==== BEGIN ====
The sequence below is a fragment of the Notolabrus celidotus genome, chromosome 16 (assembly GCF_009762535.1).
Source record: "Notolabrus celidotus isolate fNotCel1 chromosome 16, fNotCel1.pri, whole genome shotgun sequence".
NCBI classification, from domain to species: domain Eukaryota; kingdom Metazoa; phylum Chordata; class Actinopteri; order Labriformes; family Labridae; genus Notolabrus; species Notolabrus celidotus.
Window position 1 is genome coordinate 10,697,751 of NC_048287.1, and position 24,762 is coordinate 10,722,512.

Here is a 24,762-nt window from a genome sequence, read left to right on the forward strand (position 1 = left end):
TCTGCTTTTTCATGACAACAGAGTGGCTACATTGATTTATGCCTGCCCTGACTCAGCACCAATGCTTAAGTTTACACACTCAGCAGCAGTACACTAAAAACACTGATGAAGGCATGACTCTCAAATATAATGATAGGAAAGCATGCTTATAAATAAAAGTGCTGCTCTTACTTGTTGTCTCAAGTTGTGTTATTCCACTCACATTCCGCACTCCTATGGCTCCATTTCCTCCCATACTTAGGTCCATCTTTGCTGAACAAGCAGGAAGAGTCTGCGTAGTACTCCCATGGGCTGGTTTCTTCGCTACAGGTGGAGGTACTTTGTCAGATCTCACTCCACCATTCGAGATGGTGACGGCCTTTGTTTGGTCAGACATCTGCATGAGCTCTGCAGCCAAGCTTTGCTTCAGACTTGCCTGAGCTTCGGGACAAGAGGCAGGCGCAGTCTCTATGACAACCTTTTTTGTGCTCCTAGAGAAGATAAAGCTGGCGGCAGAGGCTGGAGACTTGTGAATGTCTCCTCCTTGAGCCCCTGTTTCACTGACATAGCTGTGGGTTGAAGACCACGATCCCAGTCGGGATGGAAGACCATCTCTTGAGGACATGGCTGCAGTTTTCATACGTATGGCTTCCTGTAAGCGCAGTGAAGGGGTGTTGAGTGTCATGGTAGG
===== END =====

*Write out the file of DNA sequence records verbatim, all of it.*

The sequence below is a fragment of the Notolabrus celidotus genome, chromosome 16 (assembly GCF_009762535.1).
Source record: "Notolabrus celidotus isolate fNotCel1 chromosome 16, fNotCel1.pri, whole genome shotgun sequence".
NCBI classification, from domain to species: domain Eukaryota; kingdom Metazoa; phylum Chordata; class Actinopteri; order Labriformes; family Labridae; genus Notolabrus; species Notolabrus celidotus.
Window position 1 is genome coordinate 10,697,751 of NC_048287.1, and position 24,762 is coordinate 10,722,512.

Here is a 24,762-nt window from a genome sequence, read left to right on the forward strand (position 1 = left end):
TCTGCTTTTTCATGACAACAGAGTGGCTACATTGATTTATGCCTGCCCTGACTCAGCACCAATGCTTAAGTTTACACACTCAGCAGCAGTACACTAAAAACACTGATGAAGGCATGACTCTCAAATATAATGATAGGAAAGCATGCTTATAAATAAAAGTGCTGCTCTTACTTGTTGTCTCAAGTTGTGTTATTCCACTCACATTCCGCACTCCTATGGCTCCATTTCCTCCCATACTTAGGTCCATCTTTGCTGAACAAGCAGGAAGAGTCTGCGTAGTACTCCCATGGGCTGGTTTCTTCGCTACAGGTGGAGGTACTTTGTCAGATCTCACTCCACCATTCGAGATGGTGACGGCCTTTGTTTGGTCAGACATCTGCATGAGCTCTGCAGCCAAGCTTTGCTTCAGACTTGCCTGAGCTTCGGGACAAGAGGCAGGCGCAGTCTCTATGACAACCTTTTTTGTGCTCCTAGAGAAGATAAAGCTGGCGGCAGAGGCTGGAGACTTGTGAATGTCTCCTCCTTGAGCCCCTGTTTCACTGACATAGCTGTGGGTTGAAGACCACGATCCCAGTCGGGATGGAAGACCATCTCTTGAGGACATGGCTGCAGTTTTCATACGTATGGCTTCCTGTAAGCGCAGTGAAGGGGTGTTGAGTGTCATGGTAGG